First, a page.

don’t want to undo all those audio changes so I would have to use the “Undo Transition”. Again, if it did not give me back the 2 clips exactly as they were before I accidentally made transition I would say that the “Undo Transition” function was not working correctly. I don’t think I’m being unreasonable in expecting it to work this way.
I’m not asking for free stuff. I am quite happy to undo transitions as I always have, using the method I outlined above. It isn’t something I do very often.
I am merely stating that if you do produce an “Undo Transition” function that doesn’t return the clips back to the state they were in before you did the transition then users will be confused and claim it’s a bug, rather than a feature. Having done a search I can see that most posts on this forum that say they would like a way of undoing a transition state that they would like the clips to return to their original length.
If you by right mean, that the clips are exactly before the transition was made, the problem here that you if you extend both clips, then you ripple the timeline and potential mess up the timing with other tracks made after the transaction. So my method is more like removing a transaction in a way that don’t mess up the timing of the timeline.
A real undo can only be performed “correctly” by undoing the all actions done until before the transition was made in the first place and you will loose all changes made after.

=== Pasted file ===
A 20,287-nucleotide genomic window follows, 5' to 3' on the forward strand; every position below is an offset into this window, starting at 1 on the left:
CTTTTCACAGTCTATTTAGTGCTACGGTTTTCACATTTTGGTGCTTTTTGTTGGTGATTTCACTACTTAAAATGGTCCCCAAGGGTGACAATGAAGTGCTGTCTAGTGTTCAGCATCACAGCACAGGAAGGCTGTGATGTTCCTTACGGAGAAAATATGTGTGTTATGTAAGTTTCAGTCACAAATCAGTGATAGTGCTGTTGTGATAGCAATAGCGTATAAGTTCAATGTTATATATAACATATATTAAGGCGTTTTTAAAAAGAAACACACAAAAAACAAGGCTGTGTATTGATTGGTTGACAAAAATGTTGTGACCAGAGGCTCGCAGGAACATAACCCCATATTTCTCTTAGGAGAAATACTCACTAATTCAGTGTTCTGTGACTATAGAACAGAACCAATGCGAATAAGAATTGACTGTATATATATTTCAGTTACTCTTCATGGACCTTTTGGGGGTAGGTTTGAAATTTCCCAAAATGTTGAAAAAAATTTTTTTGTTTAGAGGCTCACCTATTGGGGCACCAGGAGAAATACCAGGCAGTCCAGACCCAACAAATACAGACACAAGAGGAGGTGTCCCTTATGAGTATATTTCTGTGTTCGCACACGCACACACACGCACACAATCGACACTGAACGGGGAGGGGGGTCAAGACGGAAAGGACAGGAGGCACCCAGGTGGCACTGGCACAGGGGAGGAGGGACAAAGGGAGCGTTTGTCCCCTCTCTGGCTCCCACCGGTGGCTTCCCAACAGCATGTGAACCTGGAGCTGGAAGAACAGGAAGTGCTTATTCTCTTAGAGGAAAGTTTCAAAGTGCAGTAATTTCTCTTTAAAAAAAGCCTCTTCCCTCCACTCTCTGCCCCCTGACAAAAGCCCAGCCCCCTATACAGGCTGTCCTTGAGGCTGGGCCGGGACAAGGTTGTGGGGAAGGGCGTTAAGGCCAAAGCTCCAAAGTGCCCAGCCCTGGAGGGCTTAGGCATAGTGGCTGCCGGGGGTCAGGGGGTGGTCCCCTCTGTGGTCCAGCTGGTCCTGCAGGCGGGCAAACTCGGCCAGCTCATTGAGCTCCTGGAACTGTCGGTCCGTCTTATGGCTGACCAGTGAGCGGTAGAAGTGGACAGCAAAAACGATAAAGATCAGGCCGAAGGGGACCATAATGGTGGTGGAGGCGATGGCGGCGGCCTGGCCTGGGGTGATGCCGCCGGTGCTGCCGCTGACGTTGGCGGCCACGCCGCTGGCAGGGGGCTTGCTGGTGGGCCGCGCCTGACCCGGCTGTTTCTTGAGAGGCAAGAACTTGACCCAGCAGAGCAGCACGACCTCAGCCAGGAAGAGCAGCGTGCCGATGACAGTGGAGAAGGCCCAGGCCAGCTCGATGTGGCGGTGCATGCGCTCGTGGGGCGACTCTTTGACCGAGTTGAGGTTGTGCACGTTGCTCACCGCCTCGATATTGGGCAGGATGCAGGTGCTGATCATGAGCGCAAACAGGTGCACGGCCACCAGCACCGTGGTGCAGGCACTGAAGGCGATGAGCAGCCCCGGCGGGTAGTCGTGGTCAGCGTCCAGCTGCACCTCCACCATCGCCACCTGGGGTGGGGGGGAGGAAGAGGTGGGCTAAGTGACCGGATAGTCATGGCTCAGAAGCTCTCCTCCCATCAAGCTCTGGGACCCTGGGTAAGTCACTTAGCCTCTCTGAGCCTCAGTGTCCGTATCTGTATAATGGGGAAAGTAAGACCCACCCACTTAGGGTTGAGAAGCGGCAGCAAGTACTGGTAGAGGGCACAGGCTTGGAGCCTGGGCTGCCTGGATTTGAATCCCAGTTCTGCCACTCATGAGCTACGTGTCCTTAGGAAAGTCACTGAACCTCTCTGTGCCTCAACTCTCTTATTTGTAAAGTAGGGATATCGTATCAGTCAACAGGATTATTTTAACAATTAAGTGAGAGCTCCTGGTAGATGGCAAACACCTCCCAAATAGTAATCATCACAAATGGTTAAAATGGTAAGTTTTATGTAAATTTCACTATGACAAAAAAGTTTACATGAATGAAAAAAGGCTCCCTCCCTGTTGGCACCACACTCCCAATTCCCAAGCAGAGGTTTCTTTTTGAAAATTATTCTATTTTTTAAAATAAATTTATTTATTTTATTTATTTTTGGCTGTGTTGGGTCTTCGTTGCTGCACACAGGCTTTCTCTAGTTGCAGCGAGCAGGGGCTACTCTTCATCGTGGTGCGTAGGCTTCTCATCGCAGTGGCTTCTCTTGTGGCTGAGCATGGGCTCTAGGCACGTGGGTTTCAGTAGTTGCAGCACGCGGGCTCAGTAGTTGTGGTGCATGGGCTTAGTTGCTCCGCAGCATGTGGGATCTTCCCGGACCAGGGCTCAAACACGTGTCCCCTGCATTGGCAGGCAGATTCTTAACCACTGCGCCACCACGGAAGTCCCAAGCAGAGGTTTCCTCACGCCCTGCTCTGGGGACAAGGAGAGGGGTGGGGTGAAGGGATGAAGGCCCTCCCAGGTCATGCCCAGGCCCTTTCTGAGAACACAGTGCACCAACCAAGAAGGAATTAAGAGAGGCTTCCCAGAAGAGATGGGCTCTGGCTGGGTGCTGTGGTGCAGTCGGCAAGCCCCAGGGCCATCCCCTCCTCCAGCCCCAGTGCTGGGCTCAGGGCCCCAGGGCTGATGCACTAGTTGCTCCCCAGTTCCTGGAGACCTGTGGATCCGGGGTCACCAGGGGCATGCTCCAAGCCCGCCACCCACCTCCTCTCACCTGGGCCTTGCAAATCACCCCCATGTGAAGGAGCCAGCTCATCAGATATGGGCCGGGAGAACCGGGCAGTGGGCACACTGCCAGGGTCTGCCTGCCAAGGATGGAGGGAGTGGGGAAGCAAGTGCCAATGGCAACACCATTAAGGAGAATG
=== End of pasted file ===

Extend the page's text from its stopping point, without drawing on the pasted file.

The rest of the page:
Another problem is that, if the transaction is made by a mistake and you first find out much later, you need to know how the transaction was made to be able to resize the clips to the size before the transaction, there is 4 ways and that information don’t exist in the transition itself.
Thanks for showing the various options of how to make the transitions.
I’ve always used the “drag one clip over the other”, not the “extend one clip over the other”, since the transition is usually needed at the absolute end of one clip and the absolute beginning of another and you cannot extend these. Also, doing a transition by the “extend one clip over the other” method restores the part that I deliberately deleted, so why would I do that? It’s an option that others might use, but I doubt if I ever would.
So the answer to the OP’s question
is basically, “Possibly, if you know how you did the transition and know what you are doing”.
If you did it by extending one of the clips, you delete the transition and extend the clip you didn’t extend last time, making sure you do not have “Ripple” on.
If you did it by dragging one clip over another you turn “Ripple” (and probably “Ripple All Tracks”) on and extend both clips according to the method I showed.
In 1) you shouldn’t need to worry too much as you will not affect other clips, nor their synchronicity. In 2) you should be very careful as clips will move and synchronicity between tracks may be affected.
What is what my example shows, that are 4 cases and no information about witch one was used, to for an automatic removal you must select one action for what to do with the space under the transition.
It’s a little like a time travel paradox, where you go back in time and change something and when you go back to now, then it might have changed things to something you don’t expected.
I wouldn’t go so deeply… Simply for me transition object should keep state (=have additional properties/data stored in the moment when transition is created) which should allow to make de-split automatically. I’m not saying it’s easy but for sure it doesn’t require travelling in time…